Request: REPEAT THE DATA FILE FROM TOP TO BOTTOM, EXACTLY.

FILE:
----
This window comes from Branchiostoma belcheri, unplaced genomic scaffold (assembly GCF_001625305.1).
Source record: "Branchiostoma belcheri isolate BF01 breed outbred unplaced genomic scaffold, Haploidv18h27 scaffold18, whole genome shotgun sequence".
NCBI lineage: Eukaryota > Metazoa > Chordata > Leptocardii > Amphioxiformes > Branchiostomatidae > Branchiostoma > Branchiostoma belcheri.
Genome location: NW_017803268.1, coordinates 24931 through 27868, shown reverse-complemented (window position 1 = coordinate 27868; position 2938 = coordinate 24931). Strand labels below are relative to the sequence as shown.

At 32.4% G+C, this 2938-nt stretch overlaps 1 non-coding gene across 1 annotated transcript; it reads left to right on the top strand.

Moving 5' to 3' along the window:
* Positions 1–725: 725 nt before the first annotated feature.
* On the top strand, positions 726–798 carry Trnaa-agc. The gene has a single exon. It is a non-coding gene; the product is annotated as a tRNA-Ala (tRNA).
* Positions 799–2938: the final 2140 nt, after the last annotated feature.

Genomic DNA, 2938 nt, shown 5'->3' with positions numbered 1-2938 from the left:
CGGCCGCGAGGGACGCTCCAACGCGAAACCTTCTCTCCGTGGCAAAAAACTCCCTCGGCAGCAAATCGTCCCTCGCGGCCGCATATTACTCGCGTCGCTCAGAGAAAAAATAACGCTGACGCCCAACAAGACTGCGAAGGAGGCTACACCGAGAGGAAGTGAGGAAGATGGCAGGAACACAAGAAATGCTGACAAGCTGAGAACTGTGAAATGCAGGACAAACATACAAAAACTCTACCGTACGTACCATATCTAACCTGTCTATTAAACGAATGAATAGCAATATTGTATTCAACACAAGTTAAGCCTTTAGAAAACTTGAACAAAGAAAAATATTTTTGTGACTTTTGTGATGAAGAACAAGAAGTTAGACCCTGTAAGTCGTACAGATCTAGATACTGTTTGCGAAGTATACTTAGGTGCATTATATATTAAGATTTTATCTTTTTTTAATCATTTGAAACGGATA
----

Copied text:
This window comes from Branchiostoma belcheri, unplaced genomic scaffold (assembly GCF_001625305.1).
Source record: "Branchiostoma belcheri isolate BF01 breed outbred unplaced genomic scaffold, Haploidv18h27 scaffold18, whole genome shotgun sequence".
NCBI lineage: Eukaryota > Metazoa > Chordata > Leptocardii > Amphioxiformes > Branchiostomatidae > Branchiostoma > Branchiostoma belcheri.
Genome location: NW_017803268.1, coordinates 24931 through 27868, shown reverse-complemented (window position 1 = coordinate 27868; position 2938 = coordinate 24931). Strand labels below are relative to the sequence as shown.

At 32.4% G+C, this 2938-nt stretch overlaps 1 non-coding gene across 1 annotated transcript; it reads left to right on the top strand.

Moving 5' to 3' along the window:
* Positions 1–725: 725 nt before the first annotated feature.
* On the top strand, positions 726–798 carry Trnaa-agc. The gene has a single exon. It is a non-coding gene; the product is annotated as a tRNA-Ala (tRNA).
* Positions 799–2938: the final 2140 nt, after the last annotated feature.

Genomic DNA, 2938 nt, shown 5'->3' with positions numbered 1-2938 from the left:
CGGCCGCGAGGGACGCTCCAACGCGAAACCTTCTCTCCGTGGCAAAAAACTCCCTCGGCAGCAAATCGTCCCTCGCGGCCGCATATTACTCGCGTCGCTCAGAGAAAAAATAACGCTGACGCCCAACAAGACTGCGAAGGAGGCTACACCGAGAGGAAGTGAGGAAGATGGCAGGAACACAAGAAATGCTGACAAGCTGAGAACTGTGAAATGCAGGACAAACATACAAAAACTCTACCGTACGTACCATATCTAACCTGTCTATTAAACGAATGAATAGCAATATTGTATTCAACACAAGTTAAGCCTTTAGAAAACTTGAACAAAGAAAAATATTTTTGTGACTTTTGTGATGAAGAACAAGAAGTTAGACCCTGTAAGTCGTACAGATCTAGATACTGTTTGCGAAGTATACTTAGGTGCATTATATATTAAGATTTTATCTTTTTTTAATCATTTGAAACGGATA